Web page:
Jan Gehl in Kuala Lumpur, Malaysia on “Cities for People”

I had the honor this week of speaking at a conference in Kuala Lumpur, Malaysia on some of my research in Singapore (I promise to write more on that next).  However the exciting part was not sharing my work but getting to meet and spend time with one of my favorite urbanist, Dr Jan Gehl of Gehl Architects in Denmark.

Jan is most famous for writing the book “Life Between Buildings” in 1971 and for his subsequent consultant and design projects over the last five decades which have reshaped city spaces to be people oriented.  His firm has worked throughout the world consulting in New York City, Melbourne, Singapore, Jordon, and Moscow.  Their approach uses research as a major tool to understand how the city works before they make any suggestions.  I love how the firm calls itself “Urban Quality Consultants,” instead of planners or architects.

Petronas Towers in KLCC

Jan’s latest book “Cities for People” tells the story of few cities that have embraced the humanized scale and people oriented concepts he has taught about and helped to design solutions towards.  This book also has a few tools for designers and planners to use as they examine their city’s spaces.  As part of the conference Jan also taught a brief workshop where he shared on these tools which are in the form of 14 simple questions about people’s conception and experience related to protection, comfort and enjoyment within the public spaces of a city.

Redesigning a KL street in a workshop.

As a planner and research who’s training was greatly influenced by the writings of Jan Gehl, Jane Jacobs other famous urbanist that emphasize the importance of people oriented cities, experienced on the street and not from above, I often take for granted all of the work that our predecessors have done to refocus our profession on people and not buildings or cars.   Much of Jan’s problems with how our cities are shaped today come from how we use traffic engineers to make cars (and drivers) happy and urban designers and architects to make places that look good from above or on maps.  As he said,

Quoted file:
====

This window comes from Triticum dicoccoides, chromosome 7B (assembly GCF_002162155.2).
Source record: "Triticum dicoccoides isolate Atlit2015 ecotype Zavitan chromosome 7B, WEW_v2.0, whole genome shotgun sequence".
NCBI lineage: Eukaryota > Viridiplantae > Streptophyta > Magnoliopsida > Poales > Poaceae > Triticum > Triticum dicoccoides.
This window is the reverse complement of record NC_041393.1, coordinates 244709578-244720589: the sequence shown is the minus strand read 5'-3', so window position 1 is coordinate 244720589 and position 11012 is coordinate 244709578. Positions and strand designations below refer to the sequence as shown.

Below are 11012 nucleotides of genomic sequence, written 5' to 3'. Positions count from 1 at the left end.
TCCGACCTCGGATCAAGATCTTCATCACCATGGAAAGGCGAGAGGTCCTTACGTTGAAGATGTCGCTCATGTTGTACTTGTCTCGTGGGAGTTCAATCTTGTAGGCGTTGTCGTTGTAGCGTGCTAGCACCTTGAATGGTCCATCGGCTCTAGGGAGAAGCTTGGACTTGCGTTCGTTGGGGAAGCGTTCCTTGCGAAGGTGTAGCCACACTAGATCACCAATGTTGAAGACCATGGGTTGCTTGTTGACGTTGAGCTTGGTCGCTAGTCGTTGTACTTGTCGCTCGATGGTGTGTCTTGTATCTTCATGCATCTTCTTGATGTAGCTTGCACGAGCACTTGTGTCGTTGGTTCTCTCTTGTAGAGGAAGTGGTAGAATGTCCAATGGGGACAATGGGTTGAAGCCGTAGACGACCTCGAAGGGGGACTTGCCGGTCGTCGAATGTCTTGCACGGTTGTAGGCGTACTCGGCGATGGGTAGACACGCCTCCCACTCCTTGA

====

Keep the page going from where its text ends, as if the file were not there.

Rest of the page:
“No city seems to have a department of people, pedestrians and public life”, but “I have seen lots of traffic departments”  with lots of statistics on cars in our cities.

Instead he urges us to take a much simpler look at what makes a good city by evaluating it from the perspective of a pedestrian.  Can we walk around our cities without the fear of traffic accidents?  Can we sit and rest in public spaces throughout or city?  Are we able to have conversations in public or is our city too loud? Or simply is there even room designated to walk along our city’s streets?

I have been blessed to live in New York City and Singapore, two very walkable cities.  I also realize though that there are many of these simple lessons which we can still put into action to help make Singapore, especially the heartlands outside of the CBD, much more people instead of car oriented.   In the meantime I will leave with one of my favorite quotes from Jan:

“A good city is like a good party – people stay longer than really necessary, because they are enjoying themselves,”

– Jan Gehl

Jan Gehl and I with our Malaysian Institute of Planners hosts.

A special thanks to MIP, REDHA, PAM, and KL City Hall for inviting me to participate in the 2012 WCSC Conference.

– Melissa


One comment

  1. Pingback: Winter Cities: Enduring or embracing our climate? | Encountering Urbanization

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